Replay live chat: What are your rights?
- June 30, 2010 4:29 PM |
- By G20 Street Team
A pair of protesters huddle amidst a line of riot police on Saturday, June 26, 2010. (Submitted by warphotographer)
By Your Voice Team, CBC News
The G20 summit in Toronto may be over, but questions linger about police reaction to the protests that were at times peaceful, and on occasion, as a result of splinter groups, chaotic and violent.
Damage in parts of the city included burned police vehicles, smashed bank windows and vandalized storefronts. More than 900 people were arrested during the protests over the weekend.
Toronto police Chief Bill Blair said he expects that almost 400 of those arrested "will be held accountable." But the Integrated Security Unit has faced fierce criticism from protesters, independent journalists and civil liberties groups.
While Blair recently announced a police internal review that will scrutinize law enforcement's tactics over the weekend, the Canadian Civil Liberties Association is calling for a public inquiry into the police response, describing it as "disproportionate," "arbitrary" and "excessive."
Amnesty International Canada also decried what it calls the heavy police presence around the protests and called for an independent review of police.
CBC News spoke with James Morton, adjunct professor in York University's Osgoode Hall Law School and former president of the Ontario Bar Association, about individual rights in a situation like the G20 protests and the power of police in those circumstances.
Morton is a partner with the firm Steinberg Morton Hope & Israel LLP in Toronto.
In a recent editorial for the Ottawa Citizen, Morton calls the police actions in Toronto "justified and legal."
To learn more about the legalities surrounding your right to assembly and what charges the detainees may be facing, replay the live discussion below where Morton took your questions on charter rights during a protest.
About the Blog
CBC News Your Voice has assembled a team of citizen bloggers and CBC staff to bring you a street level view of Toronto during the global conference. From residents who live inside the security perimeter to business owners and students eager to share their perspectives, the G20: Street Level team will provide you with a 360-degree view of the summit's impact.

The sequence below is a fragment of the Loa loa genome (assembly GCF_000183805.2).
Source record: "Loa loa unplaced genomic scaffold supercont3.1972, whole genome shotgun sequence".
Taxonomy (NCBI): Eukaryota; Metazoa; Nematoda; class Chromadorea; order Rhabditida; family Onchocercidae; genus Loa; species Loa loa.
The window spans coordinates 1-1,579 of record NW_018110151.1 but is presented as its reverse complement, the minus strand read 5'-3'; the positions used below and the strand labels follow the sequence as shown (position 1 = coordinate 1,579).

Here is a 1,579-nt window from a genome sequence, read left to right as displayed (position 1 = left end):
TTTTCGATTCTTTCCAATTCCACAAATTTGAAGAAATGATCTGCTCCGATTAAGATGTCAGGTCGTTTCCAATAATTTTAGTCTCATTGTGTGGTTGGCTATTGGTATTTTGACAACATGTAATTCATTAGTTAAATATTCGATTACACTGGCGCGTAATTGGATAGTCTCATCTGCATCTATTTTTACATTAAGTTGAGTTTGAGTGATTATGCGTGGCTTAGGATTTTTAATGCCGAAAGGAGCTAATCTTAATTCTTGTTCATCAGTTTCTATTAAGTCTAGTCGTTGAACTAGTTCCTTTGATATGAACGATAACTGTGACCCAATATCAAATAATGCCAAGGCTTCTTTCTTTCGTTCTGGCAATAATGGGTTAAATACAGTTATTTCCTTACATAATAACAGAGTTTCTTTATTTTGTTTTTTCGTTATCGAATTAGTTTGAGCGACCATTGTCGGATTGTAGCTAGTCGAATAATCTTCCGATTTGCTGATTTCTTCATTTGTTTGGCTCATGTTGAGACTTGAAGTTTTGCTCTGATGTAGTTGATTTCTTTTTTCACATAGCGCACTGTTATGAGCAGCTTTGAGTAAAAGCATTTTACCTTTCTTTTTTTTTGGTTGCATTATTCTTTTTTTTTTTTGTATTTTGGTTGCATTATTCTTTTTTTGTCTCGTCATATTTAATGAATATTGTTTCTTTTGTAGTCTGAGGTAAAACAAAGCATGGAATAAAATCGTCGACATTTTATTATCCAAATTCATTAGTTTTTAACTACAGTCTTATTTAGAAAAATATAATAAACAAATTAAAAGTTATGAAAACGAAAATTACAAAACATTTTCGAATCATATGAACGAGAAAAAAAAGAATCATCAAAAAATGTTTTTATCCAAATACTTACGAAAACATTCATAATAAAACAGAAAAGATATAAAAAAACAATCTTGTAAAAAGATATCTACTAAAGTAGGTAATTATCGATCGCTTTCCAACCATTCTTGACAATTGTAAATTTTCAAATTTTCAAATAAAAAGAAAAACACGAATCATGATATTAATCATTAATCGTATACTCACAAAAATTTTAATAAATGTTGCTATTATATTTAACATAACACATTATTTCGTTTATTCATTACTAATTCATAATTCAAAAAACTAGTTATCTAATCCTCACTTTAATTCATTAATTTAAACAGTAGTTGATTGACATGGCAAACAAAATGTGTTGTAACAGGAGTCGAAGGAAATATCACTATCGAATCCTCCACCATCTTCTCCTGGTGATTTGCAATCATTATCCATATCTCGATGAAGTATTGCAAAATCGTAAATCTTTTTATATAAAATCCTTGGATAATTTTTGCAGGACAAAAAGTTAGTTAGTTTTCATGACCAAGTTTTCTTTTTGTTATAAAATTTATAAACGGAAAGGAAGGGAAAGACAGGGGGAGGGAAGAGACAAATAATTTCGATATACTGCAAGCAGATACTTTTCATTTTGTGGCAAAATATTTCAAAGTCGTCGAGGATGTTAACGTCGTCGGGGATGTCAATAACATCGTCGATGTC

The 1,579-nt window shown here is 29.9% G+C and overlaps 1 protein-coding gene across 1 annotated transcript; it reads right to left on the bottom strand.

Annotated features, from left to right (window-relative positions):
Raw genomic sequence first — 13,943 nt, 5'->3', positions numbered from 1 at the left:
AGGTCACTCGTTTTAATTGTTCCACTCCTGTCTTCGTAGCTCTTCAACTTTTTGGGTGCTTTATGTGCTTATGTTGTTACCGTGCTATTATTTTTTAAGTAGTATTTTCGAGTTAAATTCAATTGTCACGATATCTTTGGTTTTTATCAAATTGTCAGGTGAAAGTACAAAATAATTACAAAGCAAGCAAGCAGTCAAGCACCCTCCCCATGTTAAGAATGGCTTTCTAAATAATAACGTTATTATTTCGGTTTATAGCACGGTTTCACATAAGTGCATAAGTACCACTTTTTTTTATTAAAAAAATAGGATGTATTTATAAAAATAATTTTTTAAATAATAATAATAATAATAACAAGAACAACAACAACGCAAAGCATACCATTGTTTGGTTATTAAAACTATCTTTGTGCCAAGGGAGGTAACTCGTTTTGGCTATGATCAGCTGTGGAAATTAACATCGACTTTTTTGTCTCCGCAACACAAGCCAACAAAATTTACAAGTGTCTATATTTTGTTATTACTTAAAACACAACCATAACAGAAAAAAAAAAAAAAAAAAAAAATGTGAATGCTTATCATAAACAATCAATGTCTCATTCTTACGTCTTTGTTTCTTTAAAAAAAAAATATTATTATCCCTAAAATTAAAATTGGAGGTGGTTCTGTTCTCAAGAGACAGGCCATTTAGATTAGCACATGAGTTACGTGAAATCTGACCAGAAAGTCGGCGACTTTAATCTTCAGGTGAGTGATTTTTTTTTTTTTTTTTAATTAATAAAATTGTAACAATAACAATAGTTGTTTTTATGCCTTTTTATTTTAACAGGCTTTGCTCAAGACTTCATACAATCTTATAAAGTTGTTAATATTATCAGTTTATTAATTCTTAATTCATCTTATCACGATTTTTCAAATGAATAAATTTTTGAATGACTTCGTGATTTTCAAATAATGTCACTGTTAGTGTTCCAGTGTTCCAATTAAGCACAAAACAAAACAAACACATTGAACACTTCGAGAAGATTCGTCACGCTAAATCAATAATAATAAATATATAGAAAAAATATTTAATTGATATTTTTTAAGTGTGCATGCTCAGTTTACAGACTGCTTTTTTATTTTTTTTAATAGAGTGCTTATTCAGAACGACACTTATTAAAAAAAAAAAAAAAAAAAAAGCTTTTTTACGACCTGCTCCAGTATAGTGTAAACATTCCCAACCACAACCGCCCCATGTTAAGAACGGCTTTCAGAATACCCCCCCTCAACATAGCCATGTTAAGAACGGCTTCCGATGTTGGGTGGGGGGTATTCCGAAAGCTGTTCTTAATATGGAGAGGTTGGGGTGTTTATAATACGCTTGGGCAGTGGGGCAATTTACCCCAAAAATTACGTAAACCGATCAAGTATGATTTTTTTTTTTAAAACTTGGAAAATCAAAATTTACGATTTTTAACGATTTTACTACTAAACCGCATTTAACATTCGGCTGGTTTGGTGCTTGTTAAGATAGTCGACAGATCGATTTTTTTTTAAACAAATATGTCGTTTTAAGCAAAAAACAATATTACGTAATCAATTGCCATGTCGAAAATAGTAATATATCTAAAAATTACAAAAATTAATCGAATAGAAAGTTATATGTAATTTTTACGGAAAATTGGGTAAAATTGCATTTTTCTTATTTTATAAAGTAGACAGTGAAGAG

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G20: Street Level
- G20 Street Level: A look back
- Police encircle and detain a crowd of protesters during the G20 summit in Toronto, on Sunday June 27, 2010. (Chris Young/Canadian Press) By Kim Fox, CBC NewsAs police erected barriers, world leaders descended on Toronto, and protesters prepared to capture... Continue reading this post
- G20: Highlights from our reporters
- Reporters sit next to the fake lake at the G20 media centre in Toronto. (Paul Chiasson/Canadian Press)Leading up to and during the G20 summit in Toronto, CBC News' Street Level blog brought readers extensive reports from around the city. Our... Continue reading this post
- G20: Highlights from our citizen bloggers
- A man stands in front of the security fence outside Union Station in Toronto on Monday, June 28 as city life returns to normal following the weekend's G20 demonstrations. (Chris Young/Canadian Press) Leading up to and during the G20 summit... Continue reading this post